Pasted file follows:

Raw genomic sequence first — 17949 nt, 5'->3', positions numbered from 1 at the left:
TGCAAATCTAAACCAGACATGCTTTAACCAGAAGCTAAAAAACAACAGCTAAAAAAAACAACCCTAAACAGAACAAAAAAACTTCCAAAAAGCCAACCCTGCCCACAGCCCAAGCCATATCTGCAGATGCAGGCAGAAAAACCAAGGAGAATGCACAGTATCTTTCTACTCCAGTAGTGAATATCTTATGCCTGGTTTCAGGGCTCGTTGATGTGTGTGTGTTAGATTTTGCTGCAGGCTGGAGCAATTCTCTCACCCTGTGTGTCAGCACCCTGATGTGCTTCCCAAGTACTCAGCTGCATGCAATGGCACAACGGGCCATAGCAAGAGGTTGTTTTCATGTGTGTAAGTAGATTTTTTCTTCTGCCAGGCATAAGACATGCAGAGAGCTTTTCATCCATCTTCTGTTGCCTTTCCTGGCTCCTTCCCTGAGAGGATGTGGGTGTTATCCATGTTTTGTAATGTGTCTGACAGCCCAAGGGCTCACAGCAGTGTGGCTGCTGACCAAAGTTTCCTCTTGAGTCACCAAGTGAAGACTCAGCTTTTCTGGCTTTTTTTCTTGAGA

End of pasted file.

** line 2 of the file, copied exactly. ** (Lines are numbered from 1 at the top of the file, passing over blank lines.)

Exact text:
TGCAAATCTAAACCAGACATGCTTTAACCAGAAGCTAAAAAACAACAGCTAAAAAAAACAACCCTAAACAGAACAAAAAAACTTCCAAAAAGCCAACCCTGCCCACAGCCCAAGCCATATCTGCAGATGCAGGCAGAAAAACCAAGGAGAATGCACAGTATCTTTCTACTCCAGTAGTGAATATCTTATGCCTGGTTTCAGGGCTCGTTGATGTGTGTGTGTTAGATTTTGCTGCAGGCTGGAGCAATTCTCTCACCCTGTGTGTCAGCACCCTGATGTGCTTCCCAAGTACTCAGCTGCATGCAATGGCACAACGGGCCATAGCAAGAGGTTGTTTTCATGTGTGTAAGTAGATTTTTTCTTCTGCCAGGCATAAGACATGCAGAGAGCTTTTCATCCATCTTCTGTTGCCTTTCCTGGCTCCTTCCCTGAGAGGATGTGGGTGTTATCCATGTTTTGTAATGTGTCTGACAGCCCAAGGGCTCACAGCAGTGTGGCTGCTGACCAAAGTTTCCTCTTGAGTCACCAAGTGAAGACTCAGCTTTTCTGGCTTTTTTTCTTGAGA